Sale: 550 / Evening Sale, June 07. 2024 in Munich Lot 31

Norbert Kricke
Raumplastik Rot, 1952.
Steel, coated, mounted on a stone base
€ 120,000 - 150,000

$ 128,400 - 160,500

Raumplastik Rot. 1952.
Steel, coated, mounted on a stone base.
Total dimensions: 136.5 x 35 x 42 cm (53.7 x 13.7 x 16.5 in). Base: 6,5 x 20 x 17 cm (2,5 x 7,8 x 6,6 in).
• Kricke's spatial sculptures resemble gravity-free gestures
• Forces, dynamics and energies become accessible as fundamentally new motifs of sculpture in Kricke's work.
• Kricke's early spatial sculptures anticipated the minimalist linear aesthetic of the American Fred Sandback from the following generation.
• As early as 1961, the Museum of Modern Art in New York presented the artist's first solo exhibition in the USA.
• Linear spatial sculptures from the early 1950s are extremely rare on the auction market.
• The counterpart “Raumplastik Blau” from 1952 is in the Museum Ludwig, Cologne

Accompanied by a written certificate of authenticity issued by Sabine Kricke-Güse, Berlin, from May 23, 2016.

From the artist's estate.
Galerie Aurel Scheibler, Berlin (acquired from the above).
Private collection Northern Germany (acquired from the above).

"I'm neither concerned with mass nor figures, I'm concerned with space and movement - space and time. I don't want a real space or a real movement (mobile), I want to represent movement. I try to give form to the unity of space and time.
Quoted from: Carola Giedion-Welcker: Plastik des XX. Jahrhunderts. Volumen und Raumgestaltung, Stuttgart 1955, p. 197

“Movement and space, not figure and mass, are my concern”
Norbert Kricke

Called up: June 7, 2024 - ca. 18.00 h +/- 20 min.

“My problem is not mass, is not figure, but it is space, and it is movement - space and time”, is how Norbert Kricke described his artistic setting in the early 1950s (quoted from Carola Giedion-Welcker, Plastik des XX. Jahrhunderts. Volumen und Raumgestaltung, Stuttgart 1955, p. 197). And indeed, the lines of 'steel' in their moving 'hiddenness' in the early spatial sculptures show a calligraphic moment that 'solidifies' into a form over several changes of direction. This is the basic concept of Kricke's works in those days: The artist created motion in space from a single steel line, which, over several changes of direction in the form of a 'figure', makes its claim to space tangible and takes on a variety of forms in sequences of movement and with well-placed colors. Kricke's figures conceived from moving lines, which he calls 'spatial sculptures', convey a sense of lightness in many different ways.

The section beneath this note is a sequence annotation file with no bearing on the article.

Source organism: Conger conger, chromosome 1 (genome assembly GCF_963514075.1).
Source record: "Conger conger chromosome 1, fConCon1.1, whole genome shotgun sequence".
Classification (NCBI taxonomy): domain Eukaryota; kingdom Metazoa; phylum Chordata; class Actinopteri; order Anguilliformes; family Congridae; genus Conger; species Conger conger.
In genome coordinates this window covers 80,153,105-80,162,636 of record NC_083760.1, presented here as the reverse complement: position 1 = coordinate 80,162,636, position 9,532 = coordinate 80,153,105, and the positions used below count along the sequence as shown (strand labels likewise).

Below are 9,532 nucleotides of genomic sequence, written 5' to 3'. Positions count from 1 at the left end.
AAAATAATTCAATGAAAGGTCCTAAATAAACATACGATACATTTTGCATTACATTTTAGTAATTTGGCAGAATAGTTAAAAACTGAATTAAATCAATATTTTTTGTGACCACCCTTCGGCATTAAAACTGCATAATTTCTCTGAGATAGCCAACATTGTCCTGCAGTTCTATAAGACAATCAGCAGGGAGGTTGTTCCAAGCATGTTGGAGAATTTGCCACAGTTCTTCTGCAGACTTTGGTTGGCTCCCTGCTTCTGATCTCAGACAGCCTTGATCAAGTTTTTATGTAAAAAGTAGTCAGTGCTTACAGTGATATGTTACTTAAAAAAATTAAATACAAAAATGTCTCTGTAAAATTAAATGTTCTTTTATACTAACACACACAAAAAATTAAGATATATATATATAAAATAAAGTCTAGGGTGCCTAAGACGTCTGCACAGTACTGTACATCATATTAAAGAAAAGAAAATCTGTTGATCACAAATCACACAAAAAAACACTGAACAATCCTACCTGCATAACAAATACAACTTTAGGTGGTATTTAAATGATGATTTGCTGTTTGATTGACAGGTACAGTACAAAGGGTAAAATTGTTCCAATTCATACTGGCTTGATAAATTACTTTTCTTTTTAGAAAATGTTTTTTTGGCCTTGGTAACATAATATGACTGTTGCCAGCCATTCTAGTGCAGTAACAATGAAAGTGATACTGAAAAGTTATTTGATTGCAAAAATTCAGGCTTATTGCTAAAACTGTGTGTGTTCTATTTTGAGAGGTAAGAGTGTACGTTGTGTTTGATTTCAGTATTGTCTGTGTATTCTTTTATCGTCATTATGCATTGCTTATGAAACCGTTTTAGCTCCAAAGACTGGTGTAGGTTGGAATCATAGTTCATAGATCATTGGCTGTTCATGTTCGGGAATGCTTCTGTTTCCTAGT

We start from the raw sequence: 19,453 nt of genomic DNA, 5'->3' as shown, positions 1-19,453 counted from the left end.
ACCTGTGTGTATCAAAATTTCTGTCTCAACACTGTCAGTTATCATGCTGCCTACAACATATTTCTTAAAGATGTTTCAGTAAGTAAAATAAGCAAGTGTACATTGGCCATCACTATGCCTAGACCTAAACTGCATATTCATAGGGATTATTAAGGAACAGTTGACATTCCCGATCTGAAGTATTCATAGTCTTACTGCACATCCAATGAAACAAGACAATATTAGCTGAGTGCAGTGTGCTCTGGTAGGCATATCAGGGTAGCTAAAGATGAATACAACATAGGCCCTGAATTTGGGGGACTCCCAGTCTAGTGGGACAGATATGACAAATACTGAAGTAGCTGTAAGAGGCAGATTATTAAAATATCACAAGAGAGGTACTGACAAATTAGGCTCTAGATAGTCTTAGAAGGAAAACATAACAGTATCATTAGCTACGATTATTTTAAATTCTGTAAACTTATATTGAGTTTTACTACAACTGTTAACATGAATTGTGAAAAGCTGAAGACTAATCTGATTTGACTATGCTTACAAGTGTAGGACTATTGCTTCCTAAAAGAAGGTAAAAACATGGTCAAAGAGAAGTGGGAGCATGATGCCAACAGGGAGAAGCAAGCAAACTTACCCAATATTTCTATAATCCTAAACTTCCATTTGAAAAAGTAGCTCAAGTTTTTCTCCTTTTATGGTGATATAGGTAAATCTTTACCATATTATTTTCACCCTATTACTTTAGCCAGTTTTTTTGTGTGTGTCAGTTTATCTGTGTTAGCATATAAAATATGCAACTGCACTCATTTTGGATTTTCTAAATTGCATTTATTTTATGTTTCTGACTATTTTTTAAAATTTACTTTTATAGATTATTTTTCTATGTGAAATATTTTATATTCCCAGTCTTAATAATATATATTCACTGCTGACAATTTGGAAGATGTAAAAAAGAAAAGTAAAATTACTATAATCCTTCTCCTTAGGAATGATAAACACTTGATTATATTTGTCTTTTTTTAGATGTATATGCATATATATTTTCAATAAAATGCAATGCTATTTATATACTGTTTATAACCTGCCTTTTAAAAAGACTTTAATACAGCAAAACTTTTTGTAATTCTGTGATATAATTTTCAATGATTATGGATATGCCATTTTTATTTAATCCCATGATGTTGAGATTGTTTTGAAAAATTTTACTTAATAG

Norbert Kricke's decades-long, expansive work began after the end of the war. Initially, he studied under the sculptor Richard Scheibe at the Hochschule der Bildende Künste in Berlin, where he met Hans Uhlmann in 1950. There he met Hans Uhlmann in 1950, who was probably the first to explore the potential of wire sculptures. "And this first source of inspiration has perhaps remained the most formative one - especially Uhlmann's wire sculptures from 1946/47," Florian Illies reports, "in which he forms elegiac shapes from a piece of wire, in which the material seems to curiously look around in a vacuum. This was the first time Kricke saw impatient spatial curves that wanted to detach themselves from their pedestal. Indeed, Kricke learned from Uhlmann that metal can be as flexible as a willow rod, and, surprisingly, this decisive impulse is repeatedly overlooked. Kricke learned the material's potential and the redemptive powers of abstraction here - even if his teacher's wire structures still allow associations with birds or organic figurations, which was ruled out from the outset in Kricke's work." (Florian Illies, Norbert Kricke zu 100. Geburtstag, Galerie Utermann, Dortmund, 2022, p. 12) Just how close teacher and student were at the time is demonstrated by the moving juxtaposition of two spatial explorations that can be found in this catalog and the auction: a playful and at the same time condensed spatial volte by Uhlmann here (called up in our Evening Sale: Draht-Plastik, 1949, iron, mounted on a wooden base, lot 29), a sober, almost reduced position by Kricke there. The joint exploration came to an end, so to speak, when Kricke moved to Düsseldorf. In Düsseldorf in his late twenties, Kricke then found his vocabulary, from which he was able to draw new formulations for over three decades and which made him an exceptional artist as a sculptor, with a distinctive position in German art after 1945. In the 1950s, Kricke initially began to explore the dynamics of the line by using a single bent wire. For these early, mostly colorful works, the title "spatial sculpture" finds its literal use and becomes the pivotal point of his work.